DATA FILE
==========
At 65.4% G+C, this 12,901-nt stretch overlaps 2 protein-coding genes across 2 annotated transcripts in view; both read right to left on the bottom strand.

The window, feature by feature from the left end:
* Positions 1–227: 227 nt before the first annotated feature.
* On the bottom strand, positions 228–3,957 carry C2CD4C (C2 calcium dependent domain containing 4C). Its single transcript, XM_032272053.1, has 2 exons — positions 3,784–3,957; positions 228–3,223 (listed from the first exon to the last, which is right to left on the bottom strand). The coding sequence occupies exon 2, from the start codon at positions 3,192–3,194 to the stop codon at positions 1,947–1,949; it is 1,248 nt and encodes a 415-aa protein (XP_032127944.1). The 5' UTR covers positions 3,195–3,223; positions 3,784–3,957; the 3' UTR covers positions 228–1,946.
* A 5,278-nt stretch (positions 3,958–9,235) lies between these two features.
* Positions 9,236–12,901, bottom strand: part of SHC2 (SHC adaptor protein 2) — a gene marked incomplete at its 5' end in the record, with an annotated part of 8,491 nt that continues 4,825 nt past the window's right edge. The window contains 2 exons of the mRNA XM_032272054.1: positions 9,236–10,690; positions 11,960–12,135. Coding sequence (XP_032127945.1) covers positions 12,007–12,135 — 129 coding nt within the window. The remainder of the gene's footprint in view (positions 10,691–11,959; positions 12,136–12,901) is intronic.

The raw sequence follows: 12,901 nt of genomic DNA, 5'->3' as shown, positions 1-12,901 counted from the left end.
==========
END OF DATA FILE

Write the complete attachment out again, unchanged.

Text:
At 65.4% G+C, this 12,901-nt stretch overlaps 2 protein-coding genes across 2 annotated transcripts in view; both read right to left on the bottom strand.

The window, feature by feature from the left end:
* Positions 1–227: 227 nt before the first annotated feature.
* On the bottom strand, positions 228–3,957 carry C2CD4C (C2 calcium dependent domain containing 4C). Its single transcript, XM_032272053.1, has 2 exons — positions 3,784–3,957; positions 228–3,223 (listed from the first exon to the last, which is right to left on the bottom strand). The coding sequence occupies exon 2, from the start codon at positions 3,192–3,194 to the stop codon at positions 1,947–1,949; it is 1,248 nt and encodes a 415-aa protein (XP_032127944.1). The 5' UTR covers positions 3,195–3,223; positions 3,784–3,957; the 3' UTR covers positions 228–1,946.
* A 5,278-nt stretch (positions 3,958–9,235) lies between these two features.
* Positions 9,236–12,901, bottom strand: part of SHC2 (SHC adaptor protein 2) — a gene marked incomplete at its 5' end in the record, with an annotated part of 8,491 nt that continues 4,825 nt past the window's right edge. The window contains 2 exons of the mRNA XM_032272054.1: positions 9,236–10,690; positions 11,960–12,135. Coding sequence (XP_032127945.1) covers positions 12,007–12,135 — 129 coding nt within the window. The remainder of the gene's footprint in view (positions 10,691–11,959; positions 12,136–12,901) is intronic.

The raw sequence follows: 12,901 nt of genomic DNA, 5'->3' as shown, positions 1-12,901 counted from the left end.